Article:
Check your programming defaults. (And while you’re at it, your faults.)

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Software upgrades are a nuisance. They’re foisted on us through our tech devices at the most inopportune moments and force upon us changes that are, at least on occasion, unwanted — and sometimes ingratiatingly confusing and complex.

Essential? Yes. Upgrades are designed to de-bug and enhance the tools we use to make our lives easier, but if you’ve survived through enough of them, you’ve experienced the hassle they can also bring.

I’d been putting off one particular upgrade for some time on my email program of choice — Microsoft Outlook — in part because I’m stubborn. I’ve been using Outlook as my primary email program for more than 20 years. In computer and software terms, that’s about five lifetimes. The “new” Outlook, which Microsoft allows you to take for a test spin, didn’t appeal to me visually. So I quickly switched back after giving it a couple of brief tries.

Depending on the programs you use on your computer or phone, and your operating system, you can sometimes postpone or even indefinitely delay upgrades. But Outlook tends to be buggy and the “old” program (which I used) lacked some cool tools the “new” Outlook, which was awful-looking, offered.

I like the functionality and the way Outlook email integrates other elements within the program but I’m in the minority here. Most people I know use Gmail; Google’s email program incorporates all of that software behemoth’s tools — many of which I use — and has about 1.5 billion users, nearly four times the number of Outlook aficionados like me.

Outlook is buggy (did I mention that?) and probably more susceptible to viruses, but I’m loathe to sell my soul to Google by switching. Which doesn’t make a lot of sense, given that, as an Apple fan, I’ve pretty much sold my soul to Apple. Except for Apple’s mail program, which is, in fact, rotten.

So, not long ago, I made a commitment to the new Outlook — and, as these things tend to go, my leap of faith mostly paid off. Within a day or so I’d grown accustomed to the new look. And I made ample use of the new bells and whistles, one of which allows you to “pin” critical messages to the top of your inbox. I get about 500 email messages a day, so that’s helpful when your response time lags.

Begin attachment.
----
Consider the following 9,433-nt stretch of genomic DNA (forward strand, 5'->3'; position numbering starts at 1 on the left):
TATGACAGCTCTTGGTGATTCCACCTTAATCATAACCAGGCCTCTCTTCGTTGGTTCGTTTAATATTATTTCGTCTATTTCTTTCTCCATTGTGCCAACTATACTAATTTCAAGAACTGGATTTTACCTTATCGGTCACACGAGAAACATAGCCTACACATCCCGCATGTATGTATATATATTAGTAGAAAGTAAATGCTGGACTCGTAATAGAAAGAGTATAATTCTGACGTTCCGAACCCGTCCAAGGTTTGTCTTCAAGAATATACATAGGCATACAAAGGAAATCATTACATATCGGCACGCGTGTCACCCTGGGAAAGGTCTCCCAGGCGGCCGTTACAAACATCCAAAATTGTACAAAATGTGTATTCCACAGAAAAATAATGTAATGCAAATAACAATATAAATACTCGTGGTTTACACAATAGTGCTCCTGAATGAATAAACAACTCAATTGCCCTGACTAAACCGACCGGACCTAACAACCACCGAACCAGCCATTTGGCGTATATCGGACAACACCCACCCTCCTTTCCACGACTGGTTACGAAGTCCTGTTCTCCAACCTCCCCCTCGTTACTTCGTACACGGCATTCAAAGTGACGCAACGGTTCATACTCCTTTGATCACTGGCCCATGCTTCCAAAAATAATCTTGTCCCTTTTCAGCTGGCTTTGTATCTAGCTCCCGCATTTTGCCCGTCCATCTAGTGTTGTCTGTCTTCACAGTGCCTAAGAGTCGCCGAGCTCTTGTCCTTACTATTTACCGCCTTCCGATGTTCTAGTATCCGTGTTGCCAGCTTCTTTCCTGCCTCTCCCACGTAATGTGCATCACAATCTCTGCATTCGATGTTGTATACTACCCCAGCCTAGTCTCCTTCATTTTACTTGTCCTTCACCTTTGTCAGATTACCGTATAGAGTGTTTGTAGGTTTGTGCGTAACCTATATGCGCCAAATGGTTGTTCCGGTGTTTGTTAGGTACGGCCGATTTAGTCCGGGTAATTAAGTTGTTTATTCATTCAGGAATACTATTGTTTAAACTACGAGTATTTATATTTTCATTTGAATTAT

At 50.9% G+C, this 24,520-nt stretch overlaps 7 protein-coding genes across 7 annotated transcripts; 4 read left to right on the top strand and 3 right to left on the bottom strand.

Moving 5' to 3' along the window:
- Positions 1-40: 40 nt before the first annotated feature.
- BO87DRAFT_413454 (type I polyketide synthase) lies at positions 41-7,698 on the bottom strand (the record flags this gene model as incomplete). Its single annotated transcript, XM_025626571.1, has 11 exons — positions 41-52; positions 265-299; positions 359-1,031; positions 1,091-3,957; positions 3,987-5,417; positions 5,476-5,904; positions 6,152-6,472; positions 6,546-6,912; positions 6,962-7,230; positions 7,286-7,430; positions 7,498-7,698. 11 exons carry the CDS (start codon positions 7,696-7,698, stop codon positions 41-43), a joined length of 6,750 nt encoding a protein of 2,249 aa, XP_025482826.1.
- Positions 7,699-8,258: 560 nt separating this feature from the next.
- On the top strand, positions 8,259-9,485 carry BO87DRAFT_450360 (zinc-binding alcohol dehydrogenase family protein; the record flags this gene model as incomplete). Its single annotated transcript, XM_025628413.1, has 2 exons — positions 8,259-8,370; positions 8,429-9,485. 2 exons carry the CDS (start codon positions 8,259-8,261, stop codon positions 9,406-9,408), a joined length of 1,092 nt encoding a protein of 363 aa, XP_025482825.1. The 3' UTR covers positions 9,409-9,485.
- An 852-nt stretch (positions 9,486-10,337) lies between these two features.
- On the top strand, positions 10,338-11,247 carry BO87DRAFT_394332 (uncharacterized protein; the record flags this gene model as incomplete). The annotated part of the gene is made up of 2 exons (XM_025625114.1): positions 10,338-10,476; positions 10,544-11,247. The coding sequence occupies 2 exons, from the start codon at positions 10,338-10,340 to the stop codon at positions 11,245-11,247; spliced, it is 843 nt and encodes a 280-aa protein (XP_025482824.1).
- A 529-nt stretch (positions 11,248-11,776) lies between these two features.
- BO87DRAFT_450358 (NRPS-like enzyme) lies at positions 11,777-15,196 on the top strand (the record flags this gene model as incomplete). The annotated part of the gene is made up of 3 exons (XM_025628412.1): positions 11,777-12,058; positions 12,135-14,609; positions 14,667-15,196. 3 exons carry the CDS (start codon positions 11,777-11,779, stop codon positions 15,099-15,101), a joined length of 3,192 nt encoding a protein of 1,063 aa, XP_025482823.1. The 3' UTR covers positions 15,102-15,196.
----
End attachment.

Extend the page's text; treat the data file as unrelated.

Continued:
But there was one thing I hated about the new Outlook: when hitting “reply” to a message, the reply email didn’t automatically open up in a separate window.

That little inconvenience baffled me. Because I am an inveterate multi-tasker and have a short attention span, I realized that many replies I intended to send ended up stuck in a “drafts” folder. I’d hit “reply,” then in the middle of responding, jump to another task; if I clicked elsewhere in Outlook, then the unfinished “reply” would automatically end up as a draft and disappear — promptly forgotten. I discovered this little bug after chiding one too many people for not responding to messages I’d sent, only to find out (after they swore they’d not gotten a message) the replies were actually was still drafts — and thus never sent.

I lived with this for a few months, habitually checking my drafts folders every day for stray replies. Then it finally dawned on me: this may not be a bug, but a preference.

So I went to Outlook, clicked on “Preferences,” and looked hard. And there it was: a careful examination revealed a box — unchecked, unselected — with the option, “Open new messages and replies in a separate window.”

I checked it, went to my email program, clicked on a message and hit “reply.” Sure enough, it opened a new reply window.

Voila.

As for the mystery of why this wasn’t the new Outlook’s “default” setting, I have no idea.

But what I’m really scratching my head about is why I waited so dang long to explore that question more fully. My right-brain tendencies — my own personal default settings — subvert logic and analytical thinking. When I slowed down to use my imagination and think about this “bug” intuitively, a solution came to me in about 17 seconds.

It makes me wonder what other unchecked boxes I have out there.

And it reminds me: sometimes the easiest “debug” is just taking a breath and asking yourself the right questions.

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